The most important lessons we learn about money don’t come from our accountants or our radios. They come from our family. Each week, we invite someone to tell us about the money tips they inherited from the people they grew up with.
This week, our guest is Reshma Saujani, the founder of Girls Who Code: A national non-profit group that strives to close the gender gap in technology.
Today, she's an activist and politician. Earlier in her career, though, she was a corporate lawyer.
It was a better paying gig, and she picked it because of what her parents had taught her. "They've always put a big emphasis [on] picking careers where you can actually go make money and support the family," Saujani says.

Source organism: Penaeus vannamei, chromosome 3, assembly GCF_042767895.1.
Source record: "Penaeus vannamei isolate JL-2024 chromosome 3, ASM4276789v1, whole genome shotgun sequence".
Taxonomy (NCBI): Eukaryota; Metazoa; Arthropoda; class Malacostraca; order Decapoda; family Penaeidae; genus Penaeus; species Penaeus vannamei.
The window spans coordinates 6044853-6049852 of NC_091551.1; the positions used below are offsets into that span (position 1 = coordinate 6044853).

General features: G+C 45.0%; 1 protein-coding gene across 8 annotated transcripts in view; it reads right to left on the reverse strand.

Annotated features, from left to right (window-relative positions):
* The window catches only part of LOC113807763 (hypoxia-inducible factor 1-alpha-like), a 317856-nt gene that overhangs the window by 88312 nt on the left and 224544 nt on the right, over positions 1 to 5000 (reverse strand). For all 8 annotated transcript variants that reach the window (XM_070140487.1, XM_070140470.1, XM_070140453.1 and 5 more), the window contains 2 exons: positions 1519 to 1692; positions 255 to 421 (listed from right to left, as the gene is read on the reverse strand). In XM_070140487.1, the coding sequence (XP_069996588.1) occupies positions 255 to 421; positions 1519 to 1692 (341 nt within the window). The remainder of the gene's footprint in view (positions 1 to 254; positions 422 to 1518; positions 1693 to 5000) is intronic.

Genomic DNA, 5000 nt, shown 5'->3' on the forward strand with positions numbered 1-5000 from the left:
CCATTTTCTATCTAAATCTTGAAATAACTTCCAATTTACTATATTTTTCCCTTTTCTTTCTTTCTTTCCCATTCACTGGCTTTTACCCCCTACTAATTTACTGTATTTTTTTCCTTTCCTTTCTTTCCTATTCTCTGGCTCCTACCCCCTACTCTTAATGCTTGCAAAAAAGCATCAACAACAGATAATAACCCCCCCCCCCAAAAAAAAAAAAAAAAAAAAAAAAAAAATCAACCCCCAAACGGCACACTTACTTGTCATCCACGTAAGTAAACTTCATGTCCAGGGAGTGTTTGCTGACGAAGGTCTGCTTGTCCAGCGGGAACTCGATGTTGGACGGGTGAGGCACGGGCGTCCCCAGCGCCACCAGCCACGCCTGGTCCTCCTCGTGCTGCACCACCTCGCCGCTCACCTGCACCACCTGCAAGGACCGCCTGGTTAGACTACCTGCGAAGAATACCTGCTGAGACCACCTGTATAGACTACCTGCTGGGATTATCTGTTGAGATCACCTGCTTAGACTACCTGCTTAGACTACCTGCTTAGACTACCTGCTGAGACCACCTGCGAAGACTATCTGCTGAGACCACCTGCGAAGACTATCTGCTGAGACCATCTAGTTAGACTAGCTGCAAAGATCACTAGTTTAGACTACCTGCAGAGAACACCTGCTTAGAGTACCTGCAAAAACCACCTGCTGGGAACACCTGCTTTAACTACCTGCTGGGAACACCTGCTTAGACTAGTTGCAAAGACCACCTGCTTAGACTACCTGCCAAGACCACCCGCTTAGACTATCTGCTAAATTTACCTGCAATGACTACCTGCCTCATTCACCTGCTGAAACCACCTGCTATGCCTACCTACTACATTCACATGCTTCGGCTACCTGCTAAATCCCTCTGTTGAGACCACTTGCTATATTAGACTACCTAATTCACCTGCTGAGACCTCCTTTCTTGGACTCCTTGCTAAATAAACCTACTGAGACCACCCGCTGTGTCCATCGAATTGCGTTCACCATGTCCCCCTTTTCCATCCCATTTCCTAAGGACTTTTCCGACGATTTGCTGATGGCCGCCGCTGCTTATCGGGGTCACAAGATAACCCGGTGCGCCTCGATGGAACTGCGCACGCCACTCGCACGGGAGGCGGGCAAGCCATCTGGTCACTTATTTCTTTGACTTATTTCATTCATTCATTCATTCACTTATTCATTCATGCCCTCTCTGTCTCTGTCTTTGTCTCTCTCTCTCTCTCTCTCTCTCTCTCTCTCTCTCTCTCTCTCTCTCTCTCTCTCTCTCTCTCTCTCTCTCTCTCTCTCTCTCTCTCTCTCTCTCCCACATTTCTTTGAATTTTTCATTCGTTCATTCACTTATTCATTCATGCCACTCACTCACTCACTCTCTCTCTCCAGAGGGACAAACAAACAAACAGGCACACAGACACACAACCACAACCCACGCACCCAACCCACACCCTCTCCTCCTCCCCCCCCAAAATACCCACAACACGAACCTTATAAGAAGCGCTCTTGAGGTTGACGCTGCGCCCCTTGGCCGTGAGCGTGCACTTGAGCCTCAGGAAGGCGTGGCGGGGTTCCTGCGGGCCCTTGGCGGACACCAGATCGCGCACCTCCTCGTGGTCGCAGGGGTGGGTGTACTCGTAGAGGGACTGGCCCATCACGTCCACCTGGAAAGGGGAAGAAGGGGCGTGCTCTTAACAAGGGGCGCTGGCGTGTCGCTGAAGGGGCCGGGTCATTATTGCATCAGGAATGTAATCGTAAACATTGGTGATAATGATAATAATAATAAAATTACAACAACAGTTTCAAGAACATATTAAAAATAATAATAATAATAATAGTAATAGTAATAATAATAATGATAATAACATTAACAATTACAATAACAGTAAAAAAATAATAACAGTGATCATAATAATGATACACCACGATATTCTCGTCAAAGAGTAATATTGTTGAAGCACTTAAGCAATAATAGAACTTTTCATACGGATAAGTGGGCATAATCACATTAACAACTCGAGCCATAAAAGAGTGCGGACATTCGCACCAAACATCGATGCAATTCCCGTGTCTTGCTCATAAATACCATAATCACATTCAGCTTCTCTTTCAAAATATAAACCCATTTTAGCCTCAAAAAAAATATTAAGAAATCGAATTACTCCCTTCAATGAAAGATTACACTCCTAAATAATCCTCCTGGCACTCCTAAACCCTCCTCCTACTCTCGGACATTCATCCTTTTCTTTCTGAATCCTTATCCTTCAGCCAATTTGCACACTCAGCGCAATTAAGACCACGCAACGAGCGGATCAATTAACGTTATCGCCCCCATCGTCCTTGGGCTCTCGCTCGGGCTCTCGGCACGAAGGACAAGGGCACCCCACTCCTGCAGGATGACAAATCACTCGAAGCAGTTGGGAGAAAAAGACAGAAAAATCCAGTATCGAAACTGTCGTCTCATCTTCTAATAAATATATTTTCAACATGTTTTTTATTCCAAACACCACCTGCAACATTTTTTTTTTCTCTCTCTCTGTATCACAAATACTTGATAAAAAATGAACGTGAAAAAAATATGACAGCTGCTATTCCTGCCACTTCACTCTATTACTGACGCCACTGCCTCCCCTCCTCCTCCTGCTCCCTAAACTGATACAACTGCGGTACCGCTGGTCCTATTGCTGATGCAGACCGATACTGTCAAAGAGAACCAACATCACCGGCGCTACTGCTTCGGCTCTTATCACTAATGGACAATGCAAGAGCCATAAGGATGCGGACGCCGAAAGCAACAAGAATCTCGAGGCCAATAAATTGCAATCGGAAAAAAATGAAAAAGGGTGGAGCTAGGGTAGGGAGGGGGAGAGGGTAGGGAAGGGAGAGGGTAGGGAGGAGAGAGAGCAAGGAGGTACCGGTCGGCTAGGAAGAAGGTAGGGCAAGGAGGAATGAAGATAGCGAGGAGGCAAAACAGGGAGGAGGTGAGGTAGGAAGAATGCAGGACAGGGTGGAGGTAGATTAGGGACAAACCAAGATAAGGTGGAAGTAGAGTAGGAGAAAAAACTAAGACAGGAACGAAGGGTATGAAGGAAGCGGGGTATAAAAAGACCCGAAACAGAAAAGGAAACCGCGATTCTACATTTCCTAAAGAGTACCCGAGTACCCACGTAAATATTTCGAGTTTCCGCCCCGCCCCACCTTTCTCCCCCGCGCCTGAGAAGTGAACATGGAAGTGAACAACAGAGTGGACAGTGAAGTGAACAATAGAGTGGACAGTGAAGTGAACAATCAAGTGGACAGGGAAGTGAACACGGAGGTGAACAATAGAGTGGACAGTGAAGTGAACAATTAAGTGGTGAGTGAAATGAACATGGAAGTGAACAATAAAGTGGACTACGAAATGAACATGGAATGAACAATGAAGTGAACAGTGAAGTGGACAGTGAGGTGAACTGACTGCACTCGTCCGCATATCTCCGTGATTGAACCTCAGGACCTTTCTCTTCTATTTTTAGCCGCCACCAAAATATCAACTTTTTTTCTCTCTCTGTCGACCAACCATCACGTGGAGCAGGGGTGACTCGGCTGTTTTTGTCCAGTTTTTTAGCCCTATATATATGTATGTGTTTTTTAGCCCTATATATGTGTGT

Saujani's parents are immigrants, who moved to Chicago in 1973 from Uganda, where they moved to from India.
"They came here with no money. They didn't speak the language they didn't know the culture. So they were literally starting out on their own so they struggled a lot and money was always a big concern for them," she says. "That's something that has stuck with me from childhood that I feel like I'm imparting on my organization. We're really conscious of how we spend money and that we save money ... and I think that's been a good thing for the organization."
But, initially, her parents would have preferred she stick with being a lawyer. "I remember when I went and got my masters in public policy my parents wouldn't speak to me for a couple years," says Saujani. "Eventually, my parents came around."
Saujani has learned not let money dominate her big life decisions. "Now, I have a fraction of the money I had when I was a corporate attorney and I'm really happy."